John Mitchell was born on Feb. 4, 1870, in Braidwood, Ill., a coal mining village. Orphaned at the age of 6, he was raised by a strict Presbyterian stepmother. Economic circumstances compelled him to enter the mines at an early age. In 1886-1887 he tried mining in Colorado and Wyoming but returned to Illinois frustrated and penniless.
Mitchell decided coal miners could achieve a better and more secure life by organizing. He joined a Knights of Labor local, but its unsuccessful strikes convinced him to enter the United Mine Workers of America (UMWA) at its founding in 1890. A year later he married Katherine O'Rourke, a miner's daughter, and began to read law and study social and economic problems. Mitchell rose rapidly within the union; in September 1898 he became the UMWA president.
President Theodore Roosevelt intervened in a strike in 1902 by the anthracite miners of northeastern Pennsylvania and assisted the strikers in gaining several aims. Mitchell's leadership of the strike won public acclaim for his moderate and restrained approach to industrial relations. Roosevelt said of him, "There was only one man in the room who behaved like a gentleman, and that was not I." Mitchell had also demonstrated that the southern and eastern European immigrants (the majority of anthracite miners) could be effectively organized into unions.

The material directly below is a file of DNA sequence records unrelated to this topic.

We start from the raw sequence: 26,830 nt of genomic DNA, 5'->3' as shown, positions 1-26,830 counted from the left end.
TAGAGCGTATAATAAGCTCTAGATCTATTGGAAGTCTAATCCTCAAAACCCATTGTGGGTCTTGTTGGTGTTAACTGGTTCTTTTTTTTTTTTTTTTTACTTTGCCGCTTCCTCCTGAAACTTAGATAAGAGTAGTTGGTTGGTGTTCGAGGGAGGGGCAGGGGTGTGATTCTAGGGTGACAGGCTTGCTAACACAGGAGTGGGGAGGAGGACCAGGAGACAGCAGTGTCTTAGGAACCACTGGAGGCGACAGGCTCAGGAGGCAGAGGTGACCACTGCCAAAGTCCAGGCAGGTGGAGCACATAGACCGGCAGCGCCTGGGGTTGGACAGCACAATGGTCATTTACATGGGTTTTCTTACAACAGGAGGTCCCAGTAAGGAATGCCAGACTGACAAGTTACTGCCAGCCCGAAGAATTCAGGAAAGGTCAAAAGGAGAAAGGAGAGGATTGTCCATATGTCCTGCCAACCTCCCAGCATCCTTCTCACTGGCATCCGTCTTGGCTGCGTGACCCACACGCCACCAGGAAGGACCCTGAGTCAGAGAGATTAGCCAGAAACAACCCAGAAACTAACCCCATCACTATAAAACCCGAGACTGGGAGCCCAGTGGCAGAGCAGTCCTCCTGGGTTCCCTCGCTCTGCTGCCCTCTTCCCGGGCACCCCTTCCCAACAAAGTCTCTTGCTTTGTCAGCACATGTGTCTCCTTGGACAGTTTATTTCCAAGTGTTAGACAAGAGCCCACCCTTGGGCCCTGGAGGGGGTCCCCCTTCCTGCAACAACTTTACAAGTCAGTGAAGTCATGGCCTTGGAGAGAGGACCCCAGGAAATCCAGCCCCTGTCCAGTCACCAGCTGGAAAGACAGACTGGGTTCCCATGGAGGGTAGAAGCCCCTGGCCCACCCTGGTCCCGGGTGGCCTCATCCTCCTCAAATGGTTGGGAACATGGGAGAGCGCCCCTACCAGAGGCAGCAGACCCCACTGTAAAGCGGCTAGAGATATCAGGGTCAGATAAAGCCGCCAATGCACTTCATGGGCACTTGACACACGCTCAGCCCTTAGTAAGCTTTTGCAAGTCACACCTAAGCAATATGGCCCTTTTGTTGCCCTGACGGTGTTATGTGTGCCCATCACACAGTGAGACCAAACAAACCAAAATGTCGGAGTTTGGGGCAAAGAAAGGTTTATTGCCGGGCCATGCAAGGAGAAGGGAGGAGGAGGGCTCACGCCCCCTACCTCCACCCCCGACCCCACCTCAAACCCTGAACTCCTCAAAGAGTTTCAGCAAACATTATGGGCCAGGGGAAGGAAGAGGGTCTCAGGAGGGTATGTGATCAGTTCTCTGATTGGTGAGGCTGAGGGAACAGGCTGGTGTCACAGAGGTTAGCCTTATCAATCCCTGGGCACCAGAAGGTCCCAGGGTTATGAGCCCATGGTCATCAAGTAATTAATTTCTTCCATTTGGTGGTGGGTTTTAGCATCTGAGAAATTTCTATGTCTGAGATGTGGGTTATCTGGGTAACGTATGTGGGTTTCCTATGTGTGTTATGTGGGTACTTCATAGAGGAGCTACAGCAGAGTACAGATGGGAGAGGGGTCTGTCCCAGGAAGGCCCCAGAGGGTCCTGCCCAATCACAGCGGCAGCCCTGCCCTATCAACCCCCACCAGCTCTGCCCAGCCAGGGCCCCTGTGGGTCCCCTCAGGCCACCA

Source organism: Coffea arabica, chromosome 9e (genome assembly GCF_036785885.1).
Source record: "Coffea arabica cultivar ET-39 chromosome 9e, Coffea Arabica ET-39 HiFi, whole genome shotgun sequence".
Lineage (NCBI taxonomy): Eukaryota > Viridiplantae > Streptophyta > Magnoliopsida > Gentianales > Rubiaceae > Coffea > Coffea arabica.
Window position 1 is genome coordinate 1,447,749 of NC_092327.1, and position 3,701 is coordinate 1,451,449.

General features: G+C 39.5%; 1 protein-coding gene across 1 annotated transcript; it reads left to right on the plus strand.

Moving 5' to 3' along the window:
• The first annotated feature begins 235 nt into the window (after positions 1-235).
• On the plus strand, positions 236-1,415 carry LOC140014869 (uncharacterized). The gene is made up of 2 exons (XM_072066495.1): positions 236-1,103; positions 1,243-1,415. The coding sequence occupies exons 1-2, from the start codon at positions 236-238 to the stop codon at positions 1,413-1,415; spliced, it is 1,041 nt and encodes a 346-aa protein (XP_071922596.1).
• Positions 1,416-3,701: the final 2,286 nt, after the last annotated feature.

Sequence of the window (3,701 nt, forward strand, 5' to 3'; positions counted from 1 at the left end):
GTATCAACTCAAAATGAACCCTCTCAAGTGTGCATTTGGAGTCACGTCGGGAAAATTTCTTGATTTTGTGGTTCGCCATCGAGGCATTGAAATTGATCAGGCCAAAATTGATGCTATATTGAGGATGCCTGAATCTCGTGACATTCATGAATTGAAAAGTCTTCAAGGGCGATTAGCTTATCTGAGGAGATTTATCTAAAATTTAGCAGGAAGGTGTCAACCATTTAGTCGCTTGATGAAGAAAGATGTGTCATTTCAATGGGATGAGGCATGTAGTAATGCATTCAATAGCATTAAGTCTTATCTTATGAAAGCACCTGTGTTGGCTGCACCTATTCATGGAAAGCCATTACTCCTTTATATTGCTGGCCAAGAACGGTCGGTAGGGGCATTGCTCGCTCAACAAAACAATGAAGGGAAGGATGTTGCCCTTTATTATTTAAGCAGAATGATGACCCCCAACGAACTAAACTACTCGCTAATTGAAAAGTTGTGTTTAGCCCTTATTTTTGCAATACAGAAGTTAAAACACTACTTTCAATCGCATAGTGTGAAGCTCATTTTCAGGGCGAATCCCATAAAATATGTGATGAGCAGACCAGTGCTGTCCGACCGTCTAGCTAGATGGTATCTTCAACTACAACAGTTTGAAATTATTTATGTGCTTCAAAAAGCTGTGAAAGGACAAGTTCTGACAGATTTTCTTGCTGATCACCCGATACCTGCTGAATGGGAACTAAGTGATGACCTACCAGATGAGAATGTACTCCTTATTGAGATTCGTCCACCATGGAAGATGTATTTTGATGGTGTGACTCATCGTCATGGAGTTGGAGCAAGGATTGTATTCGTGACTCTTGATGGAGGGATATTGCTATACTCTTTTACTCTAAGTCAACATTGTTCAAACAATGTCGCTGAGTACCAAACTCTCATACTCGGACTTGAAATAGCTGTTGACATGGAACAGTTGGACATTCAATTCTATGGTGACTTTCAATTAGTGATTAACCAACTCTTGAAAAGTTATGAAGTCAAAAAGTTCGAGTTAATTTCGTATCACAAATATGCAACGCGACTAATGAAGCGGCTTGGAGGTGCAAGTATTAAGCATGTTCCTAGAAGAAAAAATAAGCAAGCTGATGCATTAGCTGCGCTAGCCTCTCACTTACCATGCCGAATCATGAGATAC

A slight, wiry man of conservative dress and a sober, thoughtful disposition, Mitchell wrote two books, Organized Labor (1903) and The Wage Earner (1913), expressing his basic idea that there need not be hostility between capital and labor and the prosperity of both were linked. His outlook led him to associate with the National Civic Federation, an organization of employers and labor leaders dedicated to establishing harmonious relations between businessmen and unions. But Mitchell's growing conservatism estranged the UMWA's members. After stepping down as UMWA president in 1908, Mitchell served as head of the Civic Federation's trade-agreement department while remaining second vice president of the American Federation of Labor (AFL).
In 1911 militants within the UMWA forced Mitchell to choose between the union and the Civic Federation; he resigned from the federation. In 1915 he was appointed chairman of the New York State Industrial Commission, a position he held until his death on Sept. 9, 1919.
The best biography of Mitchell is Elsie Gluck, John Mitchell, Miner: Labor's Bargain with the Gilded Age (1929). Mitchell's relationship with immigrant miners is dealt with in Victor R. Greene, The Slavic Community on Strike: Immigrant Labor in Pennsylvania Anthracite (1968). For his contacts with the National Civic Federation see Marguerite Green, The National Civic Federation and the American Labor Movement, 1900-1925 (1956), which is detailed and objective. The only history of the UMWA is the old and unsatisfactory one by Chris Evans, History of United Mine Workers of America (2 vols., 1918-1920). □
MITCHELL, John. American, b. 1930. Genres: Novels, Novellas/Short stories, Translations. Career: Teacher in Pauloff Harbor, AK, 1950-51, and Kenai, AK, 1952-53; University of Hawaii, Honolulu, HI, instructor, 1954-56 and 1962-63; owner and operator of a commercial fishing business in Alaskan waters, 1953-. Publications: Alaska Stories (fiction), 1984; Exile in Alaska (stories), 1987; On the Seventh Day, 1994; On the Window Licks the Night, 1997. TRANSLATOR OF NOVELS FROM SPANISH (with R.M. de Aguilar): J.R. Romero, Notes of a Villager, 1988; P.I. Taibo II, Calling All Heroes, 1990; M.M. Huidobro, Qwert and the Wedding Gown, 1992; S. Molina, Gray Skies Tomorrow, 1993. Address: 592 Kaimalino St., Kailua, HI 96734-1612, U.S.A.